Thus, the Supreme Leader’s balancing among different government organs, especially on the question of whether to negotiate with a Biden administration, will likely continue even if a conservative former military officer is elected president. This eventuality would not foreclose the possibility of negotiations. Khamenei authorized such talks even under hard-line administrations—the back channel between the United States and Iran, for example, started under Ahmadinejad.

Lastly, the incumbent supreme leader has proven less willing to delegate than his predecessor, Ayatollah Ruhollah Khomeini. This difference in personal style could be seen amid the U.S. maximum pressure campaign. Rouhani argued that Iran is engaged in an economic war, and that his administration should be afforded emergency powers. He likened the situation to the Iran-Iraq war when a supreme council was established that “held all powers, and even the parliament and the judiciary did not intervene.”

But Khamenei has rejected such requests for more presidential authority. As the conservative managing editor of Kayhan retorted, “[Y]ou had enough powers.” However, Khomeini entrusted then-Speaker of Parliament Akbar Hashemi Rafsanjani as acting commander-in-chief at the end of the Iran-Iraq War. Khamenei’s reluctance to do so is a demonstration of his need for control.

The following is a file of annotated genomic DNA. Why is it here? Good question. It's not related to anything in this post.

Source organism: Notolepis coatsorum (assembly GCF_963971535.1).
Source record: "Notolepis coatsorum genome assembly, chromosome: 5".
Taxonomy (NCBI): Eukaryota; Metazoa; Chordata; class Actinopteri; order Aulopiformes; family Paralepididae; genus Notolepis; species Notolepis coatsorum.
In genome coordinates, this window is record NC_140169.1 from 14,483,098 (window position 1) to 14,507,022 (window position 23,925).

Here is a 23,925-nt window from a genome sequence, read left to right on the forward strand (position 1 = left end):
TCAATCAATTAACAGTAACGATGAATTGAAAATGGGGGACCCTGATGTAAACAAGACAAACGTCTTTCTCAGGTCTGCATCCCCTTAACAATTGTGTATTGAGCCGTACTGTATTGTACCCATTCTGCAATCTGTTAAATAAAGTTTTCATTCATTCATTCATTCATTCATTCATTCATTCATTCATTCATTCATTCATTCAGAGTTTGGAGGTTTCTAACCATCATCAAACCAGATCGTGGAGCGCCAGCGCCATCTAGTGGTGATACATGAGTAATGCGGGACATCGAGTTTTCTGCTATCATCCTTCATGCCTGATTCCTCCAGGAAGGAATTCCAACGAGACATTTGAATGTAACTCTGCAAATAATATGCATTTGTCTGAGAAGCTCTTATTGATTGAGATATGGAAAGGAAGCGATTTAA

The situation could change if Khamenei becomes incapacitated or dies. Given his age—81—it is conceivable that the next president of the Islamic Republic could be Khamenei’s last. To avoid a power vacuum, it is possible that upon Khamenei’s demise, the regime will establish an interim leadership council, which, according to Article 111 of the Constitution, would be comprised of officials like the chief justice, the president and a clerical member of the Guardian Council selected by the Expediency Council.

This is where a candidate from the senior ranks of the IRGC emerging as president could prove pivotal. Having such a figure on the scene would constitutionally ensure a seat at the decision-making table.

In the end, the debate over having a military figure as president is a proxy for a larger battle over succession. While such a chief executive may be able to build consensus within the system more effectively, he will still be subject to the Supreme Leader’s authority. As long as Khamenei remains in office, that power equation will remain unchanged.

Farhad Rezaei is a visiting professor of international relations at Glendon College, York University and an associate research fellow at the Center for International Policy Studies. He is co-author of “Iran, Revolution, and Proxy Wars” (Palgrave Macmillan, 2019). He is on Twitter at @FarhadRezaeii.

Jason Brodsky is policy director of United Against Nuclear Iran. He is on Twitter at @JasonMBrodsky.

This article was first published by the Begin-Sadat Center for Strategic Studies.

The opinions and facts presented in this article are those of the author, and neither JNS nor its partners assume any responsibility for them.